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Passenger Rights Advocates Gain MomentumSeptember 23, 2009 By: George Dooley
FlyersRights.org and the Business Travel Coalition (BTC) conducted a Passenger Rights Stakeholder Hearing in Washington, D.C. yesterday before a packed hearing room of airline passengers, travel professionals, Congressional staff and media in the Rayburn House Office Building.
Experts, both for and against legislation to address a growing extended-tarmac-delay problem, were sharply questioned by aviation journalists and travel industry professionals. The BTC said the “clear outcome from the hearing is that legislation is urgently required to address a growing passenger health and safety problem that airlines are apparently unable or unwilling to fix themselves.”
The hearing was sponsored by the Honorary Chairwomen Senator Barbara Boxer (D-CA) and Representative Mike Thompson (D-CA) who have championed a three-hour national standard. The standard will allow passengers the option of deplaning, should a captain decide it is safe to do so. Their bills, S.213 and HR 674, were strongly endorsed by airline passengers, FlyersRights.org, BTC, other travel groups at the hearing.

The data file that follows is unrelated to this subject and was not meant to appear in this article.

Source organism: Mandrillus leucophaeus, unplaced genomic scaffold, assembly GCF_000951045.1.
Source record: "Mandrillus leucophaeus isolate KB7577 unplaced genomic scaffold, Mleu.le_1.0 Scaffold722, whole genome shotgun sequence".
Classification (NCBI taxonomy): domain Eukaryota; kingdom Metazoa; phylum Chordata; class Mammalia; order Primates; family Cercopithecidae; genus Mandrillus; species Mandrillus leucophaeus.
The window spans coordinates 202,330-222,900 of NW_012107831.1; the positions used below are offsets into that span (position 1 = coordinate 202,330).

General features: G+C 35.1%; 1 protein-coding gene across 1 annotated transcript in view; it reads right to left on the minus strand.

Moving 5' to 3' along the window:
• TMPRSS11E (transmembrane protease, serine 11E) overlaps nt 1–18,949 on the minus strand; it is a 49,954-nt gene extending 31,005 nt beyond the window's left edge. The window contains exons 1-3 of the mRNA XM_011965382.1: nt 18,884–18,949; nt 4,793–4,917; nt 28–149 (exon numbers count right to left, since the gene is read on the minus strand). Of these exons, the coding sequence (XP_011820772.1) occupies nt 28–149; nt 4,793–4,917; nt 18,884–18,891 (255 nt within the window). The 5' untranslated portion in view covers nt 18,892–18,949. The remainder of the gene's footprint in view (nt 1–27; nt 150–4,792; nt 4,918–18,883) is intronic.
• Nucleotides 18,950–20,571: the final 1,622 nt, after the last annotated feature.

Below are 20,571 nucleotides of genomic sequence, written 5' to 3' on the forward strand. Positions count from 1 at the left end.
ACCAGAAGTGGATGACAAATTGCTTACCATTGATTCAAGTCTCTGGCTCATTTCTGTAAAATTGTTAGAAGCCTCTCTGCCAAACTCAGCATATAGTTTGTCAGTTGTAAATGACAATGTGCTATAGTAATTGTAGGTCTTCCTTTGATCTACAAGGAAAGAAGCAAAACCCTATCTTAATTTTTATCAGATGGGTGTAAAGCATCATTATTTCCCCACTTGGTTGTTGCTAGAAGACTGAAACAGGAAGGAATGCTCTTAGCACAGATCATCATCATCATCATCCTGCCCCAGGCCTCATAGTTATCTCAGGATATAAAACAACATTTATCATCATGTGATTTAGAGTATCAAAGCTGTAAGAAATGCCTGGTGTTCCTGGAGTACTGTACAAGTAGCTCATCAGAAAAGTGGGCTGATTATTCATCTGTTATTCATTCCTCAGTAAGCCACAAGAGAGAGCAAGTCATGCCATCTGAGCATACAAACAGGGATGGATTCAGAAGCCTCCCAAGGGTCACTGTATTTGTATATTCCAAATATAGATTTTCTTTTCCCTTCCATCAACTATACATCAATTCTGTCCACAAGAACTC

PassengerRights.org executive director Kate Hanni testified, “The airline industry has been the voice of 'no' for too long. The system is broken and passengers have been paying a dear price with their health, lost productivity and missed family events. This hearing shone a bright light on the fallacious arguments put forward by those airlines that seek to continue stonewalling against reforms that will benefit passengers and all airline industry stakeholders.”
“There is now a clear expectation that Congress will move to enact legislation to create a national standard beginning with the requirement that airlines provide passengers an option to deplane after three hours," stated BTC Chairman Kevin Mitchell. "Airlines will likely have several months to adjust operations before the law is effective. BTC further encourages Congress to phase-in a two-hour standard 1 year after the initial 3-hour rule becomes effective. Congress should likewise make mandatory the U.S. Department of Transportation Tarmac Delay Task Force recommendations."